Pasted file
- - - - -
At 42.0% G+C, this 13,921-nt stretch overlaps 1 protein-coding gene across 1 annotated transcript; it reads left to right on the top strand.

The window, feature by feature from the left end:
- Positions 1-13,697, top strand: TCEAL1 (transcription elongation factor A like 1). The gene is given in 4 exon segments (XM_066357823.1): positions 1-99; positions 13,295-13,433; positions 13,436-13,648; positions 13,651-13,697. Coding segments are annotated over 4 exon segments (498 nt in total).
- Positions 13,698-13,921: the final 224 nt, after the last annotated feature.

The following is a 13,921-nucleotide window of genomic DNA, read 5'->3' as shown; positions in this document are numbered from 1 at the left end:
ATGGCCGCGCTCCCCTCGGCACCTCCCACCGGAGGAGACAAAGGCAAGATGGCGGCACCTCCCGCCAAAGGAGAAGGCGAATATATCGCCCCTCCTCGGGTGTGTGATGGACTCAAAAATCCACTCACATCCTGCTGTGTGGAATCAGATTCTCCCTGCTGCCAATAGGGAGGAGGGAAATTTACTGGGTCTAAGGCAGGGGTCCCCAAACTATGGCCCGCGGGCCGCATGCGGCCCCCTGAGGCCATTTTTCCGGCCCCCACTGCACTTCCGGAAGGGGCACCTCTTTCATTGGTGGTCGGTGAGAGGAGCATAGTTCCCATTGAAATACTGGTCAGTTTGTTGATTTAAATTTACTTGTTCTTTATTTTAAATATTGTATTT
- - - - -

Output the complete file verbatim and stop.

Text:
At 42.0% G+C, this 13,921-nt stretch overlaps 1 protein-coding gene across 1 annotated transcript; it reads left to right on the top strand.

The window, feature by feature from the left end:
- Positions 1-13,697, top strand: TCEAL1 (transcription elongation factor A like 1). The gene is given in 4 exon segments (XM_066357823.1): positions 1-99; positions 13,295-13,433; positions 13,436-13,648; positions 13,651-13,697. Coding segments are annotated over 4 exon segments (498 nt in total).
- Positions 13,698-13,921: the final 224 nt, after the last annotated feature.

The following is a 13,921-nucleotide window of genomic DNA, read 5'->3' as shown; positions in this document are numbered from 1 at the left end:
ATGGCCGCGCTCCCCTCGGCACCTCCCACCGGAGGAGACAAAGGCAAGATGGCGGCACCTCCCGCCAAAGGAGAAGGCGAATATATCGCCCCTCCTCGGGTGTGTGATGGACTCAAAAATCCACTCACATCCTGCTGTGTGGAATCAGATTCTCCCTGCTGCCAATAGGGAGGAGGGAAATTTACTGGGTCTAAGGCAGGGGTCCCCAAACTATGGCCCGCGGGCCGCATGCGGCCCCCTGAGGCCATTTTTCCGGCCCCCACTGCACTTCCGGAAGGGGCACCTCTTTCATTGGTGGTCGGTGAGAGGAGCATAGTTCCCATTGAAATACTGGTCAGTTTGTTGATTTAAATTTACTTGTTCTTTATTTTAAATATTGTATTT